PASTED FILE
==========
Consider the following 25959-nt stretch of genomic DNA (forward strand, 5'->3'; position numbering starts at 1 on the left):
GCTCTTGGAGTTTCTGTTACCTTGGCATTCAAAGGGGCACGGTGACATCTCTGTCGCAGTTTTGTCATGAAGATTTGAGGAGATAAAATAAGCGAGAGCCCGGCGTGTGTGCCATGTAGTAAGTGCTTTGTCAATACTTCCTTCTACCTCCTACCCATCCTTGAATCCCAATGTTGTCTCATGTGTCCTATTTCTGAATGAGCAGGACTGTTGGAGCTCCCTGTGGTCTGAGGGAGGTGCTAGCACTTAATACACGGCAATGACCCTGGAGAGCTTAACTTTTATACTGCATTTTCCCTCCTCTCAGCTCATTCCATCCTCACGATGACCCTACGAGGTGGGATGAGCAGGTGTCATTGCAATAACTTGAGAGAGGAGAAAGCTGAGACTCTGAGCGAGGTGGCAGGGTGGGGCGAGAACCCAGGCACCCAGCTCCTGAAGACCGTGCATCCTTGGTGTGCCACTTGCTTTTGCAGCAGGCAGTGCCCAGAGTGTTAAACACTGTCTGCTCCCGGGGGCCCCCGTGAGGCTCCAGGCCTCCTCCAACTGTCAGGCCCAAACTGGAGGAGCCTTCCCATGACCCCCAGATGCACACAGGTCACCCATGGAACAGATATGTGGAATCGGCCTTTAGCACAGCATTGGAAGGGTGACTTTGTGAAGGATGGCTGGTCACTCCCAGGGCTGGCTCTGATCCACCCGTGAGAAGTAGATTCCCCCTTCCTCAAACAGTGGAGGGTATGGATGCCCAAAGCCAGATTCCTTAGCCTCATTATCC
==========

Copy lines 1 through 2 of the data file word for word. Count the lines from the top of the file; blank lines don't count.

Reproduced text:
Consider the following 25959-nt stretch of genomic DNA (forward strand, 5'->3'; position numbering starts at 1 on the left):
GCTCTTGGAGTTTCTGTTACCTTGGCATTCAAAGGGGCACGGTGACATCTCTGTCGCAGTTTTGTCATGAAGATTTGAGGAGATAAAATAAGCGAGAGCCCGGCGTGTGTGCCATGTAGTAAGTGCTTTGTCAATACTTCCTTCTACCTCCTACCCATCCTTGAATCCCAATGTTGTCTCATGTGTCCTATTTCTGAATGAGCAGGACTGTTGGAGCTCCCTGTGGTCTGAGGGAGGTGCTAGCACTTAATACACGGCAATGACCCTGGAGAGCTTAACTTTTATACTGCATTTTCCCTCCTCTCAGCTCATTCCATCCTCACGATGACCCTACGAGGTGGGATGAGCAGGTGTCATTGCAATAACTTGAGAGAGGAGAAAGCTGAGACTCTGAGCGAGGTGGCAGGGTGGGGCGAGAACCCAGGCACCCAGCTCCTGAAGACCGTGCATCCTTGGTGTGCCACTTGCTTTTGCAGCAGGCAGTGCCCAGAGTGTTAAACACTGTCTGCTCCCGGGGGCCCCCGTGAGGCTCCAGGCCTCCTCCAACTGTCAGGCCCAAACTGGAGGAGCCTTCCCATGACCCCCAGATGCACACAGGTCACCCATGGAACAGATATGTGGAATCGGCCTTTAGCACAGCATTGGAAGGGTGACTTTGTGAAGGATGGCTGGTCACTCCCAGGGCTGGCTCTGATCCACCCGTGAGAAGTAGATTCCCCCTTCCTCAAACAGTGGAGGGTATGGATGCCCAAAGCCAGATTCCTTAGCCTCATTATCC